Solar Regulator

Submitted: Friday, Aug 17, 2012 at 06:06
ThreadID: 97467 Views:1480 Replies:2 FollowUps:1
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Has anyone installed a CM30 series regulator? I have fitted 2 x 130 watt solar panels to my caravan via a CM2024Z solar regulator. Connection from the panels and also to the battery is OK but it's the 3rd connection that has me beat. Apparently it's to read battery use and my assumption is it would have to be connected in line (series) to achieve that reading but there is no 12v power to the caravan when connected that way. Do you have any ideas?????
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Reply By: olcoolone - Friday, Aug 17, 2012 at 09:05

Friday, Aug 17, 2012 at 09:05
How come your using two regulators?

The connections are
1) To house battery.
2) From solar panel.
3) To the load your running of the house battery.
4) Temp probe.
5) To computer.

Number 3 is the one I think your referring to...... all you loads are picked up of these's two wires ( positive and negative), this enables the controller to display via an inbuilt current shunt how many amps your drawing from the house battery when you have something running.

The power comes from you house battery through the controller then out of the controller to your lights, fridge, TV and what ever else you have.

If you don't use these two load wires and pick up directly of the house battery, the controller will still function as per normal but will not display how many amps your drawing from you loads.
AnswerID: 493036

Follow Up By: Greg W4 - Saturday, Aug 18, 2012 at 16:24

Saturday, Aug 18, 2012 at 16:24
Thanks for that reply. The way you describe the hook up from the battery through the regulator then to the 12v appliances is the way I thought it should be done also but when connected that way there is no 12v output from the regulator to the appliances????
FollowupID: 768703

Reply By: Nomadic Navara - Saturday, Aug 18, 2012 at 22:35

Saturday, Aug 18, 2012 at 22:35
Is this the regulator you are using? - Site Link - It's one of a series that is not straight forward to use. If you scroll down you will see a handbook (yes it is labelled as different model but they are the same circuitry.)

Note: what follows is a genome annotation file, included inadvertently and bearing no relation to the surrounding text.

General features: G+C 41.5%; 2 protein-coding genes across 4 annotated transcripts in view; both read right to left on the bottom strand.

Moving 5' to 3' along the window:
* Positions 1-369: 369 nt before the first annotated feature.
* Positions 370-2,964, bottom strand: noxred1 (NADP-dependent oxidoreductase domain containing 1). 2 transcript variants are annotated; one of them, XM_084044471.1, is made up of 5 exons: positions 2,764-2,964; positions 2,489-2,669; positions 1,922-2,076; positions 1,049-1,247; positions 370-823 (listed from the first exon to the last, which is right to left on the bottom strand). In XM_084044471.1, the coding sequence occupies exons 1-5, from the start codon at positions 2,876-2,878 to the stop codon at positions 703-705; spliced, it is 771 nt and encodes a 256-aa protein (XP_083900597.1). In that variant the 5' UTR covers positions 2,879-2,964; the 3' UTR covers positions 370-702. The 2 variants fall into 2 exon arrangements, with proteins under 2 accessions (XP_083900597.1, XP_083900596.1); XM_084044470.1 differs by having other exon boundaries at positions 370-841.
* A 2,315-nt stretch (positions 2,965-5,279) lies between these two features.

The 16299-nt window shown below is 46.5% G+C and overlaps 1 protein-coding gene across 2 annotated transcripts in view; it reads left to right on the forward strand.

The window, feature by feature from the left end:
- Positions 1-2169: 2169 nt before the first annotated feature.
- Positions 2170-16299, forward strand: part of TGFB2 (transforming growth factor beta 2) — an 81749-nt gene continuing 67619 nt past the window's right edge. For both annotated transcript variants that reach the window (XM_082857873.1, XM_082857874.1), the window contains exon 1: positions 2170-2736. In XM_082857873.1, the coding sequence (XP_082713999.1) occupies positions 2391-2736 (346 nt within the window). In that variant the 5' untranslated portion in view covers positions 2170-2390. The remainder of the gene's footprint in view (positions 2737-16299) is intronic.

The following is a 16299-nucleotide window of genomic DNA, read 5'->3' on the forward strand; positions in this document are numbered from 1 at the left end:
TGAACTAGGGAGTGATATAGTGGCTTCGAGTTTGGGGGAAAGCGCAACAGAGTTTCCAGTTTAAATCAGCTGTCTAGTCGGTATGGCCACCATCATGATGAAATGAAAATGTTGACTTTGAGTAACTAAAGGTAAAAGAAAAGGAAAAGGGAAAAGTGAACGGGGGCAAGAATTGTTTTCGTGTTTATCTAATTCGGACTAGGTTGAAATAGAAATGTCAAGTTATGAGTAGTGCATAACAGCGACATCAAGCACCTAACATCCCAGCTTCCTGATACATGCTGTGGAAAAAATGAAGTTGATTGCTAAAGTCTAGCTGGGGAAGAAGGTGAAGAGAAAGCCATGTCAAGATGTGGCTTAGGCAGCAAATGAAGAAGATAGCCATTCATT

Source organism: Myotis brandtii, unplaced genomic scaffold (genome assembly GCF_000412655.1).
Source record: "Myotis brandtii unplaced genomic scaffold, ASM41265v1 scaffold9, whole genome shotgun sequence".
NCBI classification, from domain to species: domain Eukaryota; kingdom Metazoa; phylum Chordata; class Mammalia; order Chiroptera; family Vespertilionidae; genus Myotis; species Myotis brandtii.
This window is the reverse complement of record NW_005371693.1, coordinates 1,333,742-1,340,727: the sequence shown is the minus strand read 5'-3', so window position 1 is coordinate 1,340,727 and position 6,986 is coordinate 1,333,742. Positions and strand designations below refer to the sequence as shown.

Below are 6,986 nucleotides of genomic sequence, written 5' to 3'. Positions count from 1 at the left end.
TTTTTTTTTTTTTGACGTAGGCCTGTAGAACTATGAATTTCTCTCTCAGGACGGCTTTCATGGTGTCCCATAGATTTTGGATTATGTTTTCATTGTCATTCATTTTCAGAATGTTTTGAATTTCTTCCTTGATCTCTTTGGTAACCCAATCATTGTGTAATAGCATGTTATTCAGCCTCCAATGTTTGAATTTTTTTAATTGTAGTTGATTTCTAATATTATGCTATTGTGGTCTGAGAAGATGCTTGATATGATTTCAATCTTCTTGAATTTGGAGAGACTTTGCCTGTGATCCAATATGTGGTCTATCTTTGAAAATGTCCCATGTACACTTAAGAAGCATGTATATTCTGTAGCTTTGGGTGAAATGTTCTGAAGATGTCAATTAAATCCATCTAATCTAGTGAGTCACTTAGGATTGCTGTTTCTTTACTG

You may notice that the positive sides of the circuits are the ones that are earthed and not the negative side. These were designed for the communications industry (telephone companies) where positive earthing is common place. However you can use them in a van for a negative system. However you must decide which negative terminal you are going to earth and leave the other two floating. Your 12 V lighting system may have the negative line earthed, if so the battery and solar panel negative lines must be floating. If your battery is being charged from the tug then the battery must be the only thing earthed.

The above applies if you want to use the inbuilt monitoring system and state of charge (SOC) readout. If both the the battery and house 12 V system can not be isolated from the chassis earth you can not use the load terminal and thus the monitoring of SOC and most other meeter readings will not be available to you either.

There is also another problem with these regulators. The SOC metering will not work if you charge the battery from your tug or from a battery charging. The only current that is metered is the current coming in through the solar input and out the load terminal. The current charging or discharging the battery is not metered, is calculated from the metering in the other two circuits. If you put a battery charger or a load directly on the battery, these currents will not be metered by the controller and thus the monitoring will not take that into account. These and similar controllers are a copy of the Steca or Plasmatronic regulators. They all work the same. For more on them read Site Link

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AnswerID: 493147

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